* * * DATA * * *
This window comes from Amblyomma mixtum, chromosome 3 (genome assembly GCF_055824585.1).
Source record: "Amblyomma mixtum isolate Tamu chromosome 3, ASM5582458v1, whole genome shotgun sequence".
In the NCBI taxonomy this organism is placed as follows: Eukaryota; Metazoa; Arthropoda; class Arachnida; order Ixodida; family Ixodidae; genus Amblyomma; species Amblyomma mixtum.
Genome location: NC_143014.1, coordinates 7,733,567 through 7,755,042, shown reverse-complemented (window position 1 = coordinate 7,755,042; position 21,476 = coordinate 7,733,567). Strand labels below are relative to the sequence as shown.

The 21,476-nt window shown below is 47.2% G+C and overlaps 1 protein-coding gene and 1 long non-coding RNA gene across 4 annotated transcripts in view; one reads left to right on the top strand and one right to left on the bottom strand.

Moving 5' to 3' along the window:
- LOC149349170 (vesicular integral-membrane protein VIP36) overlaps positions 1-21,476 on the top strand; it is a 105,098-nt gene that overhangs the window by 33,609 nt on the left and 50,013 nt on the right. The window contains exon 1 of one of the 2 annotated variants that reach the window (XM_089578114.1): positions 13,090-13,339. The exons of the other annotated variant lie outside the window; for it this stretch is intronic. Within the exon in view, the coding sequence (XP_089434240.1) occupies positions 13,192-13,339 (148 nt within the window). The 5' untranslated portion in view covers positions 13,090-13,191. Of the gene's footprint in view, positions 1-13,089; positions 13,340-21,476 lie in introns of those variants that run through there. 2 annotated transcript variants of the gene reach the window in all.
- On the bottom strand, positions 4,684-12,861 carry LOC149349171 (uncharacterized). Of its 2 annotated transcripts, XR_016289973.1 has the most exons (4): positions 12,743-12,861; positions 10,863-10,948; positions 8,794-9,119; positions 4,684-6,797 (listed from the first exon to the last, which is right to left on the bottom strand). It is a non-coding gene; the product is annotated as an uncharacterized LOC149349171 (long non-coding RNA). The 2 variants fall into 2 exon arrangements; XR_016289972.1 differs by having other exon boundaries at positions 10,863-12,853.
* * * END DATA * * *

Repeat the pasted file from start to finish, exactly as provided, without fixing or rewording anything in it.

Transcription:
This window comes from Amblyomma mixtum, chromosome 3 (genome assembly GCF_055824585.1).
Source record: "Amblyomma mixtum isolate Tamu chromosome 3, ASM5582458v1, whole genome shotgun sequence".
In the NCBI taxonomy this organism is placed as follows: Eukaryota; Metazoa; Arthropoda; class Arachnida; order Ixodida; family Ixodidae; genus Amblyomma; species Amblyomma mixtum.
Genome location: NC_143014.1, coordinates 7,733,567 through 7,755,042, shown reverse-complemented (window position 1 = coordinate 7,755,042; position 21,476 = coordinate 7,733,567). Strand labels below are relative to the sequence as shown.

The 21,476-nt window shown below is 47.2% G+C and overlaps 1 protein-coding gene and 1 long non-coding RNA gene across 4 annotated transcripts in view; one reads left to right on the top strand and one right to left on the bottom strand.

Moving 5' to 3' along the window:
- LOC149349170 (vesicular integral-membrane protein VIP36) overlaps positions 1-21,476 on the top strand; it is a 105,098-nt gene that overhangs the window by 33,609 nt on the left and 50,013 nt on the right. The window contains exon 1 of one of the 2 annotated variants that reach the window (XM_089578114.1): positions 13,090-13,339. The exons of the other annotated variant lie outside the window; for it this stretch is intronic. Within the exon in view, the coding sequence (XP_089434240.1) occupies positions 13,192-13,339 (148 nt within the window). The 5' untranslated portion in view covers positions 13,090-13,191. Of the gene's footprint in view, positions 1-13,089; positions 13,340-21,476 lie in introns of those variants that run through there. 2 annotated transcript variants of the gene reach the window in all.
- On the bottom strand, positions 4,684-12,861 carry LOC149349171 (uncharacterized). Of its 2 annotated transcripts, XR_016289973.1 has the most exons (4): positions 12,743-12,861; positions 10,863-10,948; positions 8,794-9,119; positions 4,684-6,797 (listed from the first exon to the last, which is right to left on the bottom strand). It is a non-coding gene; the product is annotated as an uncharacterized LOC149349171 (long non-coding RNA). The 2 variants fall into 2 exon arrangements; XR_016289972.1 differs by having other exon boundaries at positions 10,863-12,853.